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Vatican’s doctrine chief responds to four Cardinals’ dubia

Jan Bentz Jan Bentz Follow Jan

December 1, 2016 (LifeSiteNews) – The Church’s highest authority on doctrinal matters besides the pope, Cardinal Gerhard Ludwig Müller, says his Congregation will not answer the four Cardinals who have formulated their doubts (dubia) regarding Amoris Laetitia until further notice.

The Prefect of the Congregation for the Doctrine of Faith explained in an interview with Kathpress on Thursday that his congregation “acts and speaks” with the authority of the Pope and cannot take part “in a difference of opinion.”

The Prefect sees the danger of a “polarization” between camps in the Church. Müller explains that the letter with the five dubia had been written to the Pope directly – before its publication – and Pope Francis could still give the CDF the commission to resolve the tension. The CDF is in charge of all matters regarding the faith in the Catholic Church and is highest authority therein.

IMPORTANT: To respectfully express your support for the 4 cardinals' letter to Pope Francis asking for clarity on Amoris Laetitia, sign the petition. Click here.

“At the moment it is important for each one of us to stay focused and objective and not to be driven into polemics, much less create them,” Müller goes on. Regarding the passages of Amoris Laetitia that created confusion he does not comment. Instead he points out that documents cannot be interpreted in a way that refutes previous teachings of the Popes or of the Congregation for the Doctrine of Faith.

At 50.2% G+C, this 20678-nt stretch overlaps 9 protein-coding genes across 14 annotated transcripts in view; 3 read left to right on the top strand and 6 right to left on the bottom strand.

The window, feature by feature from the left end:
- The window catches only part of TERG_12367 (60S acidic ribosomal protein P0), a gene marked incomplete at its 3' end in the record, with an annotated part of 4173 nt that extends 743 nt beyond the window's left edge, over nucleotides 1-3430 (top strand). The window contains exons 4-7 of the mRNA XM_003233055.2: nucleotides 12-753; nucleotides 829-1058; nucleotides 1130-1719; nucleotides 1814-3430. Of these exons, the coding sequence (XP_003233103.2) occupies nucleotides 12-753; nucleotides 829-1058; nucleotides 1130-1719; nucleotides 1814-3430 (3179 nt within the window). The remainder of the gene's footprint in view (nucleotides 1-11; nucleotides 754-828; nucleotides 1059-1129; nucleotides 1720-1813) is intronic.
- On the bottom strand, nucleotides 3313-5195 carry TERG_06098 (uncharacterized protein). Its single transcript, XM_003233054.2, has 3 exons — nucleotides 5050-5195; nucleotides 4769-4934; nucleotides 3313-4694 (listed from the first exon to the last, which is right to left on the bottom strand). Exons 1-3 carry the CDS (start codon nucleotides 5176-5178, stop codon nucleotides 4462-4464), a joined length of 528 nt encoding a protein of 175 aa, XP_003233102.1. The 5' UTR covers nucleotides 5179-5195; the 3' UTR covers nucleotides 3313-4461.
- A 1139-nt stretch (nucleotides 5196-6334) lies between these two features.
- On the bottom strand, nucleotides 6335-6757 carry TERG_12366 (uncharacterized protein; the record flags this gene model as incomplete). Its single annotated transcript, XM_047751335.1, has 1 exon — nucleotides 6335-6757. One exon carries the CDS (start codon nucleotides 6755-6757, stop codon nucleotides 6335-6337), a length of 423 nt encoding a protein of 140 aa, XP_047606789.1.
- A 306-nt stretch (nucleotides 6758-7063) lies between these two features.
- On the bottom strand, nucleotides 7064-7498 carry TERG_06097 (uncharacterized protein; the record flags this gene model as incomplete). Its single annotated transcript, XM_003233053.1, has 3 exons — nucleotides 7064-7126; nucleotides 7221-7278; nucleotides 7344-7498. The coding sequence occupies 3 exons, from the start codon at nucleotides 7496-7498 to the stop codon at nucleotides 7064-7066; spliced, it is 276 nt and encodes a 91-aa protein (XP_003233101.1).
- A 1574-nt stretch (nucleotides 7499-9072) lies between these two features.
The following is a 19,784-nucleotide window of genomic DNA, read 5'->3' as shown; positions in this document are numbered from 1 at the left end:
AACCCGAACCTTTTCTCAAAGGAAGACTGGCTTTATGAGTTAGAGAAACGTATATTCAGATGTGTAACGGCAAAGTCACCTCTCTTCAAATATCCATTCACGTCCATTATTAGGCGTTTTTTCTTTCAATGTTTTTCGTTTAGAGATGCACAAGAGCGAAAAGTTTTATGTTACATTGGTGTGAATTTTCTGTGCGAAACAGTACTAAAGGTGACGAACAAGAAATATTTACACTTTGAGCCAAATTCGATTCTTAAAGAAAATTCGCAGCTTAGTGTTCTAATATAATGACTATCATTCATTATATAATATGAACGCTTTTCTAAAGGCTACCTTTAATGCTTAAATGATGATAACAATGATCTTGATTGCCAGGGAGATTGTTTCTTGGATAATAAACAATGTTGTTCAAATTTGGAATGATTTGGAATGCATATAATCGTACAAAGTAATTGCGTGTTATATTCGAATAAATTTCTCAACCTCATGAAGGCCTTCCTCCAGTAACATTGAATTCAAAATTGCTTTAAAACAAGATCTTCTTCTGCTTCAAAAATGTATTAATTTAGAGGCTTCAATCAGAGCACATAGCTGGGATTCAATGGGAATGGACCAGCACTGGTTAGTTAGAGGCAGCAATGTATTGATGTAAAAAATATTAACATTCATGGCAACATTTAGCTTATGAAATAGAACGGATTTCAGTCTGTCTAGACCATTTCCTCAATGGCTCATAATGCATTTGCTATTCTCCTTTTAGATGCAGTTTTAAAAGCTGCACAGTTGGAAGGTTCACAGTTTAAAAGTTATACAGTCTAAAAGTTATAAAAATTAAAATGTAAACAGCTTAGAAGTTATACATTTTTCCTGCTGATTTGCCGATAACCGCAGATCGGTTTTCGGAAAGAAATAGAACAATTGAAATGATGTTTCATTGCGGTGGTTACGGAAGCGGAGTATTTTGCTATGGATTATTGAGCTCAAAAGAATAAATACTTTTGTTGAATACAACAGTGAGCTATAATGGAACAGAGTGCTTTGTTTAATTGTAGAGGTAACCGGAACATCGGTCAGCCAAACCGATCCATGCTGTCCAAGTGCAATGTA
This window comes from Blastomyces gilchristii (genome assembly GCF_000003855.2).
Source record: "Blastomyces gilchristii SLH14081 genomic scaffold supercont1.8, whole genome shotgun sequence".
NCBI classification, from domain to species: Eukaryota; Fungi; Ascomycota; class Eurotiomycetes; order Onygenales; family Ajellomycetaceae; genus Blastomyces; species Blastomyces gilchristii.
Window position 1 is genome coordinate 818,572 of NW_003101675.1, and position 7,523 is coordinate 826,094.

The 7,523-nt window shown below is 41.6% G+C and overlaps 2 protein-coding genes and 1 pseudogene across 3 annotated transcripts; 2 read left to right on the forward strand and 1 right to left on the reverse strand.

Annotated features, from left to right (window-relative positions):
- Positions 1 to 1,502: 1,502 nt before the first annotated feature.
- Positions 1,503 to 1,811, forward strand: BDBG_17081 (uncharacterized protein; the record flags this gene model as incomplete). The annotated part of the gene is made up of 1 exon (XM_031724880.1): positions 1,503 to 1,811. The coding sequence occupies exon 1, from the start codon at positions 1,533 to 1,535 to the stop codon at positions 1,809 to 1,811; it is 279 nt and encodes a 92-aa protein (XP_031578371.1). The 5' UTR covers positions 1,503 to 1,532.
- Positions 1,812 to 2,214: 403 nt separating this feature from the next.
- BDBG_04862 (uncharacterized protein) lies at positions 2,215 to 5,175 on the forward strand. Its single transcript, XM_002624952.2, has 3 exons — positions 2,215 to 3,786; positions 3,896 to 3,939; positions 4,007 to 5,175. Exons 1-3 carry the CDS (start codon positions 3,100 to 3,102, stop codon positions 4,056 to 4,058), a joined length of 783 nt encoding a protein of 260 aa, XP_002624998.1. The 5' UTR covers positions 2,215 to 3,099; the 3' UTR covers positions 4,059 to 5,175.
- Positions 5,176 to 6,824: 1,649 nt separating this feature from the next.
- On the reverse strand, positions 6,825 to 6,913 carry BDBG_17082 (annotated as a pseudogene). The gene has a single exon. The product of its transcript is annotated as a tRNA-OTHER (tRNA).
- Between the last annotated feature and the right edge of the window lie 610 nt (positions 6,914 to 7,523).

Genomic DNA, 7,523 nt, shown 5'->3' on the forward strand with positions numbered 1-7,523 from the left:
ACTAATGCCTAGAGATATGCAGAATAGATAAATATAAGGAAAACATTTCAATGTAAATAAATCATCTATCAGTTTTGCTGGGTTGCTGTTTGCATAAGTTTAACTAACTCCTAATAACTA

Regarding Communion for “remarried” divorced Catholics he cites a letter of the CDF from 1994 in which they answered three German bishops on the same subject. In this answer the then Cardinal Joseph Ratzinger denied the possibility for bishops to permit Communion for the couples in question.

The indissolubility of marriage must be “the unshaken foundation of teaching and of every pastoral accompaniment,” Müller emphasizes.

Concerning the question of fighting between camps within the Vatican walls, Müller gave a negative answer. There is no “power struggle behind the scenes or the ‘high walls’ of the Vatican, between the reformers and those who want to put on the brakes.” These rumors show “how thinking and acknowledgement of categories of power have already turned [minds] bad.”

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